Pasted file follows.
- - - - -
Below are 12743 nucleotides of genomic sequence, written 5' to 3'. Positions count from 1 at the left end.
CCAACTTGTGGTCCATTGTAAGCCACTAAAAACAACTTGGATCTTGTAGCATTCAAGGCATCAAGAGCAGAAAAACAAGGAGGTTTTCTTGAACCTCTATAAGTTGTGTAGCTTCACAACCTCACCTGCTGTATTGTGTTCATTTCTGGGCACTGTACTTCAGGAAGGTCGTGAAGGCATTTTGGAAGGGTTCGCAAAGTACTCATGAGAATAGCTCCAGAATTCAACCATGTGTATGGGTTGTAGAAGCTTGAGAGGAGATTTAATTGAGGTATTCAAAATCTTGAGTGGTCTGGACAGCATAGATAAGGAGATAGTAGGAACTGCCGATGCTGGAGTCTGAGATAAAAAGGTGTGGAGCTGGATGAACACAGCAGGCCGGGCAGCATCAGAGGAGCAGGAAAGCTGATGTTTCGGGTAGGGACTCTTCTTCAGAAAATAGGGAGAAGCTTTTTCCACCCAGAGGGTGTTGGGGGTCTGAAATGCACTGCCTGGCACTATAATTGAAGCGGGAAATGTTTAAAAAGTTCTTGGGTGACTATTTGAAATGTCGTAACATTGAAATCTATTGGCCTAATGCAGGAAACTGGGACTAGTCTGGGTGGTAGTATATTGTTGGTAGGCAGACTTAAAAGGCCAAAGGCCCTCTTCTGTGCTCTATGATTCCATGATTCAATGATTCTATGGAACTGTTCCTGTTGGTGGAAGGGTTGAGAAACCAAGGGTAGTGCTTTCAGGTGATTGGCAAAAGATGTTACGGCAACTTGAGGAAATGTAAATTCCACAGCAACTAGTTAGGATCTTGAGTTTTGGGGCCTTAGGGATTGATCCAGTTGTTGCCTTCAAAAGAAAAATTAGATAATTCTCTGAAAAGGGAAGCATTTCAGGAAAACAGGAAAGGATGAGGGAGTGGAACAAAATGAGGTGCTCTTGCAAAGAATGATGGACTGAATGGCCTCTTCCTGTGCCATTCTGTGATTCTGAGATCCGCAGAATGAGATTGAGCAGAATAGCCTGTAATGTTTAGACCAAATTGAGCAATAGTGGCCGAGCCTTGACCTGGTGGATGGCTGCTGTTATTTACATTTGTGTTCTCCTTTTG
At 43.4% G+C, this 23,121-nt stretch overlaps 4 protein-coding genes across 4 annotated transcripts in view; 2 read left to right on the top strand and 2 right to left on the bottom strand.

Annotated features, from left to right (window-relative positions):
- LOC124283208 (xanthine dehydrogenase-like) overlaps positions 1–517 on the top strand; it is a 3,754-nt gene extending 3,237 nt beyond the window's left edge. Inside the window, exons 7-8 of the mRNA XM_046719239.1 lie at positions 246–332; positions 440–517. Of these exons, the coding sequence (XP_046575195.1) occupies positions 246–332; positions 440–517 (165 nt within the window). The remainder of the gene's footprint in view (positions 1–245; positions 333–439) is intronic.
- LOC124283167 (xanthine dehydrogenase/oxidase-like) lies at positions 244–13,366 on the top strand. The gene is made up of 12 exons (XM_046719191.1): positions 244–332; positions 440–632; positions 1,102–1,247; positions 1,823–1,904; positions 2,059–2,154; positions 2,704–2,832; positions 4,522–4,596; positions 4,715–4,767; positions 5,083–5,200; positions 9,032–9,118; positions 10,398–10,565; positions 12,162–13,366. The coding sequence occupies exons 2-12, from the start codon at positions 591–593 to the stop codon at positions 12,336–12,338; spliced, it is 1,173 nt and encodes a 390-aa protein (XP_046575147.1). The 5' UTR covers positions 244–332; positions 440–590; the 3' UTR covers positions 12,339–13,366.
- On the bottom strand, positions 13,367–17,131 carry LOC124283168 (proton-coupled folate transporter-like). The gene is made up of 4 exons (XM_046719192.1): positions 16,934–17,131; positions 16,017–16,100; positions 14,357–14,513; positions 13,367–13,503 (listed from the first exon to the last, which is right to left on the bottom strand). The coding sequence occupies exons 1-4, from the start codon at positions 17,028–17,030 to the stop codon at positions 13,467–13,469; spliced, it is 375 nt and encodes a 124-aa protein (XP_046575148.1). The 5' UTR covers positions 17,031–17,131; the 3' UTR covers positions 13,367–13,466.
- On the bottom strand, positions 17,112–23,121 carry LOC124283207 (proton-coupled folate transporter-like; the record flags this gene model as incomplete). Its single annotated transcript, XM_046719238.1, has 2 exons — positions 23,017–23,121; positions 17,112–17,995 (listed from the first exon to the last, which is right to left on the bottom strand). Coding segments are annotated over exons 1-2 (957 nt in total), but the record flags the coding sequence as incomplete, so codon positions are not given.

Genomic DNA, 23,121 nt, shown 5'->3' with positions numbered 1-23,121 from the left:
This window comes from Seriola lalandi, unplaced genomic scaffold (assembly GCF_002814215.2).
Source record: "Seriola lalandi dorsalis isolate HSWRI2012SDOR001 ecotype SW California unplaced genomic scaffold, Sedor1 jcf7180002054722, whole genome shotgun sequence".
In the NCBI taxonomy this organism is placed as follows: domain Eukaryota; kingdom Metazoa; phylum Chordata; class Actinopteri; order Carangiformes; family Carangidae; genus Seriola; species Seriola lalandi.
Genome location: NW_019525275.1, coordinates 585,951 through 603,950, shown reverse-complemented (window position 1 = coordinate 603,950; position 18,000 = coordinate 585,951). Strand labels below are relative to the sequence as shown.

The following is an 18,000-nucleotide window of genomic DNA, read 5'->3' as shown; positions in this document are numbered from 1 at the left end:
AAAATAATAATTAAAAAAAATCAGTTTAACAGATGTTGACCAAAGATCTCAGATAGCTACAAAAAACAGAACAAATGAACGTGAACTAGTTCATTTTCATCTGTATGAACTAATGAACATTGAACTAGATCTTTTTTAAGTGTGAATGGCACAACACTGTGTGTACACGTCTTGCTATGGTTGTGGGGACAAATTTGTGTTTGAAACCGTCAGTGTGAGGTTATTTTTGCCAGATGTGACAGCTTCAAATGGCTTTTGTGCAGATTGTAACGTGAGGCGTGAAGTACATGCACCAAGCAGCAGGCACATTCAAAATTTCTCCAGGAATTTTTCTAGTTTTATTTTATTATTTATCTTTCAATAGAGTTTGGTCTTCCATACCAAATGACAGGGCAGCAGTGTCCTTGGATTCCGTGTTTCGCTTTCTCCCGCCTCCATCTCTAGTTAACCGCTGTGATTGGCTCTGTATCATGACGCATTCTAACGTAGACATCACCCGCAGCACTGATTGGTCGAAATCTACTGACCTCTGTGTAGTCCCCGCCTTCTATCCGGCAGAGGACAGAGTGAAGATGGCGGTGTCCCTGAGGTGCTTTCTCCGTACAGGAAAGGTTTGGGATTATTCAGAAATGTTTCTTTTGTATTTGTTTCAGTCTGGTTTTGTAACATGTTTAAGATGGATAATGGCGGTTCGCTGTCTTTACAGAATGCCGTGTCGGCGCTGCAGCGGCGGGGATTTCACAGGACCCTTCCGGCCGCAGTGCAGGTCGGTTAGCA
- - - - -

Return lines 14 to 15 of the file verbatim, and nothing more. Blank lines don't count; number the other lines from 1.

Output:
The following is an 18,000-nucleotide window of genomic DNA, read 5'->3' as shown; positions in this document are numbered from 1 at the left end:
AAAATAATAATTAAAAAAAATCAGTTTAACAGATGTTGACCAAAGATCTCAGATAGCTACAAAAAACAGAACAAATGAACGTGAACTAGTTCATTTTCATCTGTATGAACTAATGAACATTGAACTAGATCTTTTTTAAGTGTGAATGGCACAACACTGTGTGTACACGTCTTGCTATGGTTGTGGGGACAAATTTGTGTTTGAAACCGTCAGTGTGAGGTTATTTTTGCCAGATGTGACAGCTTCAAATGGCTTTTGTGCAGATTGTAACGTGAGGCGTGAAGTACATGCACCAAGCAGCAGGCACATTCAAAATTTCTCCAGGAATTTTTCTAGTTTTATTTTATTATTTATCTTTCAATAGAGTTTGGTCTTCCATACCAAATGACAGGGCAGCAGTGTCCTTGGATTCCGTGTTTCGCTTTCTCCCGCCTCCATCTCTAGTTAACCGCTGTGATTGGCTCTGTATCATGACGCATTCTAACGTAGACATCACCCGCAGCACTGATTGGTCGAAATCTACTGACCTCTGTGTAGTCCCCGCCTTCTATCCGGCAGAGGACAGAGTGAAGATGGCGGTGTCCCTGAGGTGCTTTCTCCGTACAGGAAAGGTTTGGGATTATTCAGAAATGTTTCTTTTGTATTTGTTTCAGTCTGGTTTTGTAACATGTTTAAGATGGATAATGGCGGTTCGCTGTCTTTACAGAATGCCGTGTCGGCGCTGCAGCGGCGGGGATTTCACAGGACCCTTCCGGCCGCAGTGCAGGTCGGTTAGCA